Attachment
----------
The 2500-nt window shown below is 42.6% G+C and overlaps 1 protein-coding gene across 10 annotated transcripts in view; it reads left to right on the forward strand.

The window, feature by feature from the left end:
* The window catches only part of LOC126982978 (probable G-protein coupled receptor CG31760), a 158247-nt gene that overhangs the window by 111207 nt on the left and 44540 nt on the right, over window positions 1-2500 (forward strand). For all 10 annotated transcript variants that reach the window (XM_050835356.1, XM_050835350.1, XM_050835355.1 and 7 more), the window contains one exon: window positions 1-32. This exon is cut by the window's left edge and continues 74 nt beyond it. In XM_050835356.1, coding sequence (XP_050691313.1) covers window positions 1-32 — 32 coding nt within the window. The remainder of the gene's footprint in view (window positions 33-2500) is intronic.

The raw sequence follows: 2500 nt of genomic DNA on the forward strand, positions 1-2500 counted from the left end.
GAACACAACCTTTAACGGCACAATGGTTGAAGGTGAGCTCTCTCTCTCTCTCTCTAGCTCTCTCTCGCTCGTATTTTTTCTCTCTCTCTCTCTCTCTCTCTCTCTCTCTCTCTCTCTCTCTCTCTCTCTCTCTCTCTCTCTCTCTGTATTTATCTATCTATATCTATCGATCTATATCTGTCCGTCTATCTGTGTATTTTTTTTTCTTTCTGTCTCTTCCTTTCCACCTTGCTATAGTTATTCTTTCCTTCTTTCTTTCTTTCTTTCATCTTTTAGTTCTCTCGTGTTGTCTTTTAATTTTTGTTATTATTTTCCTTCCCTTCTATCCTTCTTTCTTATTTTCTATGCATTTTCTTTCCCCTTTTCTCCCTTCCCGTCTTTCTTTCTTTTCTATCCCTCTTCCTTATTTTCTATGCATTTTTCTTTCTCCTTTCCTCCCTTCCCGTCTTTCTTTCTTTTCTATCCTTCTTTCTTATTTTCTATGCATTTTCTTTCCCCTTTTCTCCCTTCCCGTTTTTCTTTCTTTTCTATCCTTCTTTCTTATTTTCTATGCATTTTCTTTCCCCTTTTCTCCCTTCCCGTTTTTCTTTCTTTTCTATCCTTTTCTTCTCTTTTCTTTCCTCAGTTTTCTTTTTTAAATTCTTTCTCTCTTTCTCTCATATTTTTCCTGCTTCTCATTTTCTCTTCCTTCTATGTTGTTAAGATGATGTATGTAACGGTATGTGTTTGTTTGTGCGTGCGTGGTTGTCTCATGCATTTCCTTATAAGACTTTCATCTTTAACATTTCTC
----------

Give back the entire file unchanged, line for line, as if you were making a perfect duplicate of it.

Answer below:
The 2500-nt window shown below is 42.6% G+C and overlaps 1 protein-coding gene across 10 annotated transcripts in view; it reads left to right on the forward strand.

The window, feature by feature from the left end:
* The window catches only part of LOC126982978 (probable G-protein coupled receptor CG31760), a 158247-nt gene that overhangs the window by 111207 nt on the left and 44540 nt on the right, over window positions 1-2500 (forward strand). For all 10 annotated transcript variants that reach the window (XM_050835356.1, XM_050835350.1, XM_050835355.1 and 7 more), the window contains one exon: window positions 1-32. This exon is cut by the window's left edge and continues 74 nt beyond it. In XM_050835356.1, coding sequence (XP_050691313.1) covers window positions 1-32 — 32 coding nt within the window. The remainder of the gene's footprint in view (window positions 33-2500) is intronic.

The raw sequence follows: 2500 nt of genomic DNA on the forward strand, positions 1-2500 counted from the left end.
GAACACAACCTTTAACGGCACAATGGTTGAAGGTGAGCTCTCTCTCTCTCTCTCTAGCTCTCTCTCGCTCGTATTTTTTCTCTCTCTCTCTCTCTCTCTCTCTCTCTCTCTCTCTCTCTCTCTCTCTCTCTCTCTCTCTCTCTCTGTATTTATCTATCTATATCTATCGATCTATATCTGTCCGTCTATCTGTGTATTTTTTTTTCTTTCTGTCTCTTCCTTTCCACCTTGCTATAGTTATTCTTTCCTTCTTTCTTTCTTTCTTTCATCTTTTAGTTCTCTCGTGTTGTCTTTTAATTTTTGTTATTATTTTCCTTCCCTTCTATCCTTCTTTCTTATTTTCTATGCATTTTCTTTCCCCTTTTCTCCCTTCCCGTCTTTCTTTCTTTTCTATCCCTCTTCCTTATTTTCTATGCATTTTTCTTTCTCCTTTCCTCCCTTCCCGTCTTTCTTTCTTTTCTATCCTTCTTTCTTATTTTCTATGCATTTTCTTTCCCCTTTTCTCCCTTCCCGTTTTTCTTTCTTTTCTATCCTTCTTTCTTATTTTCTATGCATTTTCTTTCCCCTTTTCTCCCTTCCCGTTTTTCTTTCTTTTCTATCCTTTTCTTCTCTTTTCTTTCCTCAGTTTTCTTTTTTAAATTCTTTCTCTCTTTCTCTCATATTTTTCCTGCTTCTCATTTTCTCTTCCTTCTATGTTGTTAAGATGATGTATGTAACGGTATGTGTTTGTTTGTGCGTGCGTGGTTGTCTCATGCATTTCCTTATAAGACTTTCATCTTTAACATTTCTC